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EC number: 700-263-8 | CAS number: 89686-69-1
Wistar rats were treated with Ditetrahydrofurylpropane for 28 consecutive days by daily oral gavage at dose levels up to 500 mg/kg/day.
No signs of toxicity were noted during the in-life phase, except for the first few days during which lethargy, flat posture, uncoordinated movements, abnormal gait and/or ptosis were noted among animals treated at 500 mg/kg/day.
Increased liver weights were noted at necropsy in males at 500 mg/kg/day and females at 150 and 500 mg/kg/day, along with a single occasion of an accentuated lobular pattern of the liver in one of these males. At 500 mg/kg/day, this was supported by midzonal/centrilobular hypertrophy of the liver in both sexes. The location of the hypertrophy in centrilobular and midzonal hepatocytes and absence of any morphological lesions indicative of hepatocytotoxicity was consistent with that of an adaptive change. The lower total bilirubin levels and aspartate aminotransferase activity at 500 mg/kg/day could reflect adaptive changes in the liver. However, considering the magnitude of the increase in liver weight in these animals (i.e. approximately 20 and 43% for males and females respectively), the increased liver weight was considered to be of an adverse nature. In addition, a number of clinical biochemistry parameters were observed that suggest an effect of the test substance on liver function. These parameters included increased total protein, albumin, glucose and cholesterol levels in (individual) females at 150 and 500 mg/kg/day and reduced glucose levels in males at 500 mg/kg/day.
In the kidneys of male rats at 150 and 500 mg/kg/day, an increase in the incidence and severity of cortical hyaline droplets was observed. These droplets were considered to represent alpha-2u-globulin, a normal protein in male rats that undergoes reabsorption in the proximal cortical tubules. A range of chemicals are known to increase hyaline droplet formation beyond the physiological capacity of the tubular epithelium which may then result in tubular epithelial cell damage (hyaline droplet nephropathy) which was evident in this study as an increase in the severity of corticomedullary tubular basophilia in males at 150 and 500 mg/kg/day. Kidney weights were also increased at these dose levels. An increase in the incidence/severity of cortical hyaline droplets is a specific male rat response which is not observed in normal female rats and higher species of either sex, including humans.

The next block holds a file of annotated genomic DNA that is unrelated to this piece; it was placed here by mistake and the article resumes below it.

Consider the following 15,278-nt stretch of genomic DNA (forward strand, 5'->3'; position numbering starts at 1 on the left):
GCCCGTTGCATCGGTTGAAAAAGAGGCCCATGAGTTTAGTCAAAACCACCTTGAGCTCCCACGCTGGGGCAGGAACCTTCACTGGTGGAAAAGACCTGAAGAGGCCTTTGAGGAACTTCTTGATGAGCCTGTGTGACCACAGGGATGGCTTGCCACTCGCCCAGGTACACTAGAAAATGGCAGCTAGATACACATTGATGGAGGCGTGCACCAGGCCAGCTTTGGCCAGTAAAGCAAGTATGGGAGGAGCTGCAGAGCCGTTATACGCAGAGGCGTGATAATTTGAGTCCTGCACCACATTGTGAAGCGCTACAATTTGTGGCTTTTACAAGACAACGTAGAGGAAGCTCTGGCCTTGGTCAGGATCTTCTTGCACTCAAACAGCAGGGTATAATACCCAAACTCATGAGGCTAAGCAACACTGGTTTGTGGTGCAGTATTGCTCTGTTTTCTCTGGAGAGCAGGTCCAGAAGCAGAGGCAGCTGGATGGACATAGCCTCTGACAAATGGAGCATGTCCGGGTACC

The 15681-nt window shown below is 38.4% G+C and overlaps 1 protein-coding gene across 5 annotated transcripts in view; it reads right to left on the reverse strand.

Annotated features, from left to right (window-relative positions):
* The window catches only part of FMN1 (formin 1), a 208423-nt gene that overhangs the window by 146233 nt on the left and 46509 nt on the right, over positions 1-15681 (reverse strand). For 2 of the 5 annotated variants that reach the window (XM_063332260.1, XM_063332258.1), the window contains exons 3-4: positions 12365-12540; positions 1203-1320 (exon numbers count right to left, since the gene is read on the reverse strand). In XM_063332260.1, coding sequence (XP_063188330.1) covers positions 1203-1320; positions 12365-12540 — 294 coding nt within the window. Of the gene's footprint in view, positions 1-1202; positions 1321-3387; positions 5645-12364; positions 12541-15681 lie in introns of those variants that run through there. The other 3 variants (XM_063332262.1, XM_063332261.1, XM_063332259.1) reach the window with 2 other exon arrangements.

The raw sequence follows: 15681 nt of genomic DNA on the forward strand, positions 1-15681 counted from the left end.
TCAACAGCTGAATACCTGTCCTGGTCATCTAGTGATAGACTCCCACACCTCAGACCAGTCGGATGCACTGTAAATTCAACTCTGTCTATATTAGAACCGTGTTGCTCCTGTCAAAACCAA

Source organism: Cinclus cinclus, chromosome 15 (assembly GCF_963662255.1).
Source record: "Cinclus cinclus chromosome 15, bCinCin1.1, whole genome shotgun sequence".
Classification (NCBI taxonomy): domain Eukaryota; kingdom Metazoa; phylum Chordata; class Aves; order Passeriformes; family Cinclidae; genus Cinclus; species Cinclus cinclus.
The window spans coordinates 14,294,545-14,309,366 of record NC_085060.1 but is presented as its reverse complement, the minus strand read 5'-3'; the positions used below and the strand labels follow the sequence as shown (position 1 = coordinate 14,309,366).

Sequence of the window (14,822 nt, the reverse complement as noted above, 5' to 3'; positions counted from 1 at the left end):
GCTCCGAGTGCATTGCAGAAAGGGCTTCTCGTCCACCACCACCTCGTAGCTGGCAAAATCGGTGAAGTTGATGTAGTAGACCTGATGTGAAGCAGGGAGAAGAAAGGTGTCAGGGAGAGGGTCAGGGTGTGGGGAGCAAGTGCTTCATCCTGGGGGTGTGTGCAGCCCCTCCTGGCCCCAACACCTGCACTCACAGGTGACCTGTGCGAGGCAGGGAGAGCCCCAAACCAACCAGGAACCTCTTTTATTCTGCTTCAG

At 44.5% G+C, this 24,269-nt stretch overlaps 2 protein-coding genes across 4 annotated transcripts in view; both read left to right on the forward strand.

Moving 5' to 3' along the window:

Other changes in clinical biochemistry parameters included increased calcium levels in females at 150 and 500 mg/kg/day, increased inorganic phosphate levels in males at 500 mg/kg/day, and an increased inorganic phosphate and potassium level in one female at 500 mg/kg/day.
The increase in calcium levels in females at 150 and 500 mg/kg/day coincides with an increase in albumin levels in these animals. As albumin is a major calcium binding protein and no correlating morphological changes of these animals were observed, this change probably reflects the increase in albumin levels and is considered of no toxicological significance.
From the results presented in this report, a definitive No Observed Adverse Effect Level (NOAEL) for Ditetrahydrofurylpropane of 50 mg/kg/day was established, based on effects on liver and kidneys in animals at 150 mg/kg/day and higher.
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